In 1742, Anders Celsius (1701 - 1744) created a "backwards" version of the modern Celsius temperature scale whereby zero represented the boiling point of water and 100 represented the melting point of ice. In his paper Observations of two persistent degrees on a thermometer, he recounted his experiments showing that ice’s melting point was effectively unaffected by pressure. He also determined with remarkable precision how water’s boiling point varied as a function of atmospheric pressure. He proposed that zero on his temperature scale (water’s boiling point) would be calibrated at the mean barometric pressure at mean sea level. This pressure is known as one standard atmosphere. In 1954, Resolution 4 of the 10th CGPM (the General Conference on Weights and Measures) established internationally that one standard atmosphere was a pressure equivalent to 1,013,250 dynes per cm2 (101.325 kPa).
In 1744, coincident with the death of Anders Celsius, the famous botanist Carolus Linnaeus (1707 - 1778) effectively reversed Celsius’s scale upon receipt of his first thermometer featuring a scale where zero represented the melting point of ice and 100 represented water’s boiling point. His custom-made "linnaeus-thermometer," for use in his greenhouses, was made by Daniel Ekström, Sweden’s leading maker of scientific instruments at the time. As often happened in this age before modern communications, numerous physicists, scientists, and instrument makers are credited with having independently developed this same scale; among them were Pehr Elvius, the secretary of the Royal Swedish Academy of Sciences (which had an instrument workshop) and with whom Linnaeus had been corresponding; Christian of Lyons; Daniel Ekström, the Swedish instrument maker; and Mĺrten Strömer (1707 - 1770) who had studied astronomy under Anders Celsius.
The first known document reporting temperatures in this modern "forward" Celsius scale is the paper Hortus Upsaliensis dated 16 December 1745 that Linnaeus wrote to a student of his, Samuel Nauclér. In it, Linnaeus recounted the temperatures inside the orangery at the Botanical Garden of Uppsala University:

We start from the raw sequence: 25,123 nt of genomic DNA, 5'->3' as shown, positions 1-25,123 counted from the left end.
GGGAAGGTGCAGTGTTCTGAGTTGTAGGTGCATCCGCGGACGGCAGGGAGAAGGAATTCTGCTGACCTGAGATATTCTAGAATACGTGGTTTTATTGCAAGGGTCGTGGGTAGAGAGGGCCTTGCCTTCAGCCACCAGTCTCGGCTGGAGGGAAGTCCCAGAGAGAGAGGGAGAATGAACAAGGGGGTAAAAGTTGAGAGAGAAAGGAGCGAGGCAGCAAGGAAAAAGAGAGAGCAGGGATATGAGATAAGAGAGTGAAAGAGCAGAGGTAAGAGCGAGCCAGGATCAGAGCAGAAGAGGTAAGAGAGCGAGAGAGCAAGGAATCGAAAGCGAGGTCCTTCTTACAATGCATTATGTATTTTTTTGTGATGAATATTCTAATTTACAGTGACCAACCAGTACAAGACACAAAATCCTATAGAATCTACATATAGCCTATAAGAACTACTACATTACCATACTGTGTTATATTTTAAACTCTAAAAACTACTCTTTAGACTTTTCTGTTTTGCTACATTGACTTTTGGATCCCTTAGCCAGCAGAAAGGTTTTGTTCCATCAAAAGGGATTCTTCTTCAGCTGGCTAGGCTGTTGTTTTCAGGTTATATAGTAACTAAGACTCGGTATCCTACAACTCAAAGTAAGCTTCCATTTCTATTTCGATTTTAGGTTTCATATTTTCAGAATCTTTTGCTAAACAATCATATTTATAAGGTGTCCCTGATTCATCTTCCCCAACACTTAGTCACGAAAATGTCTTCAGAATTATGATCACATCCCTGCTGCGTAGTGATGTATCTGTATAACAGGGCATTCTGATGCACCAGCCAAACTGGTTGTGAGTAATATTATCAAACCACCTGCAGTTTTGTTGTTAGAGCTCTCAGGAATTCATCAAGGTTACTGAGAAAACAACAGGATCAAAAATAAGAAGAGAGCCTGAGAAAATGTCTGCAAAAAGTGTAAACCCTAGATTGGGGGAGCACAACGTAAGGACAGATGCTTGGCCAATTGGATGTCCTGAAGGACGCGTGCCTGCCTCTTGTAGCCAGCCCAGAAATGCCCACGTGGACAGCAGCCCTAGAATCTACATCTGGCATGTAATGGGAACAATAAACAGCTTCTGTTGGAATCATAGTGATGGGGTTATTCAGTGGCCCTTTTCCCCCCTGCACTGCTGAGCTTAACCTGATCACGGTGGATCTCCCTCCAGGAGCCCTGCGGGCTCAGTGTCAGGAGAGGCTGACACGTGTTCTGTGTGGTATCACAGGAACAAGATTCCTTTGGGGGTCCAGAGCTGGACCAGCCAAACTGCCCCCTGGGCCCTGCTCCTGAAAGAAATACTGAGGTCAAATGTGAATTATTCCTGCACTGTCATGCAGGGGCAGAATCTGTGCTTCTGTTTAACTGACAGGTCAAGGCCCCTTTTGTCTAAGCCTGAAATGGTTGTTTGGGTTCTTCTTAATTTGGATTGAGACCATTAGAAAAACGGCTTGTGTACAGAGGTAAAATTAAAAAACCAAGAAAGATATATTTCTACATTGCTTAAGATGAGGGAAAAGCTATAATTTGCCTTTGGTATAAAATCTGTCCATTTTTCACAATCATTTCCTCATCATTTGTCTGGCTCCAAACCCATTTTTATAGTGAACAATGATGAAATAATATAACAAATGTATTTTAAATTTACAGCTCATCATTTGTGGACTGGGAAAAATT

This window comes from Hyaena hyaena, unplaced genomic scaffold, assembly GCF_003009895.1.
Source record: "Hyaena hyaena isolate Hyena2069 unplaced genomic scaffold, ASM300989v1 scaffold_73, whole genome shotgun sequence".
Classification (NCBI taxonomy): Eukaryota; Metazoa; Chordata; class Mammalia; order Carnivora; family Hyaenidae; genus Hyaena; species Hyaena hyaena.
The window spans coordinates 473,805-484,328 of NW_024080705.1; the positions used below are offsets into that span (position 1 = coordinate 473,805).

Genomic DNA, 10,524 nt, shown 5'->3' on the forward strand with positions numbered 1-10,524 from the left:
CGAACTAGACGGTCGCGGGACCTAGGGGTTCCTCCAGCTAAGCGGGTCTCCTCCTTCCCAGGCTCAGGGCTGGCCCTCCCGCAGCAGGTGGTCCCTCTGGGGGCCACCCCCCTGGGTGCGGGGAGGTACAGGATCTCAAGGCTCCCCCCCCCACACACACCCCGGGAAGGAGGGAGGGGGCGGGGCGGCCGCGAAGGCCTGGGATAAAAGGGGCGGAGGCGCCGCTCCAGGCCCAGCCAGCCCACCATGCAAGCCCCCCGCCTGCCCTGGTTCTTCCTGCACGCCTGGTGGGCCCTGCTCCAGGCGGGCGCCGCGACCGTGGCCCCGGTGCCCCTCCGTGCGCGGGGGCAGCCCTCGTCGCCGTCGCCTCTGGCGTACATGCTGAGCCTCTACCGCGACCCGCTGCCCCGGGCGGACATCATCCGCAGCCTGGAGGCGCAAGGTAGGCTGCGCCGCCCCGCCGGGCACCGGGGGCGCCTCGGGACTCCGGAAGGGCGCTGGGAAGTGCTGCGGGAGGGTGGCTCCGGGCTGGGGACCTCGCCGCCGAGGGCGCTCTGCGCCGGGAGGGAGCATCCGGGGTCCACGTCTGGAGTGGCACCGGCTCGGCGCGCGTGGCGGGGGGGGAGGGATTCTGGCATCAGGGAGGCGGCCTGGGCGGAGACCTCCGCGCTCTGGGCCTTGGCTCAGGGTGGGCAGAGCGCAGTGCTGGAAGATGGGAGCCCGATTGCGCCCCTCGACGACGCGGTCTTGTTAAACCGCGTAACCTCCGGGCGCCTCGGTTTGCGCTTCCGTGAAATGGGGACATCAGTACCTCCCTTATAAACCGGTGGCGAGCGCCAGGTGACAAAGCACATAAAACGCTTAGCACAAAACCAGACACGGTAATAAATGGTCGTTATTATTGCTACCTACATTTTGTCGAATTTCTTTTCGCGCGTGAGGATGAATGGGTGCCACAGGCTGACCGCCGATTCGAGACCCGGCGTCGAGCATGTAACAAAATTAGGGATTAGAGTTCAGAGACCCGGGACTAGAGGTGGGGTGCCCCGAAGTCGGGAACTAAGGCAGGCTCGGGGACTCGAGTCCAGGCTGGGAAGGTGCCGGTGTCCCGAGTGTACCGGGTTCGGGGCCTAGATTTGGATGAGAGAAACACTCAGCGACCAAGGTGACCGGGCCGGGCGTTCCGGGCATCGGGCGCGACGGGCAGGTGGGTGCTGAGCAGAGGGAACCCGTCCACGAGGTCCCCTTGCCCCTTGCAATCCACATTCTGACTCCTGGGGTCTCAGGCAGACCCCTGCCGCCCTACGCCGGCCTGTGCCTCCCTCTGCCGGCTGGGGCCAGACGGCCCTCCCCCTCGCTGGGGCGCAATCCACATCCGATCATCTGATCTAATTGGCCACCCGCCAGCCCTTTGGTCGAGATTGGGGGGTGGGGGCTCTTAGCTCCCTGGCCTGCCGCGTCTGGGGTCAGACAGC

For the next 204 years, the scientific and thermometry communities world-wide referred to this scale as the "centigrade scale." Temperatures on the centigrade scale were often reported simply as "degrees" or, when greater specificity was desired, "degrees centigrade." The symbol for temperature values on this scale was ºC (in several formats over the years). Because the term "centigrade" was also the French-language name for a unit of angular measurement (one-hundredth of a right angle) and had a similar connotation in other languages, the term "centesimal degree" was used when very precise, unambiguous language was required by international standards bodies such as the Bureau international des poids et mesures (BIPM). The 9th CGPM (Conférence générale des poids et mesures) and the CIPM (Comité international des poids et mesures) formally adopted "degree Celsius" (symbol: ºC) in 1948. For lay-people worldwide - including school textbooks - the full transition from centigrade to Celsius required nearly two decades after this formal adoption.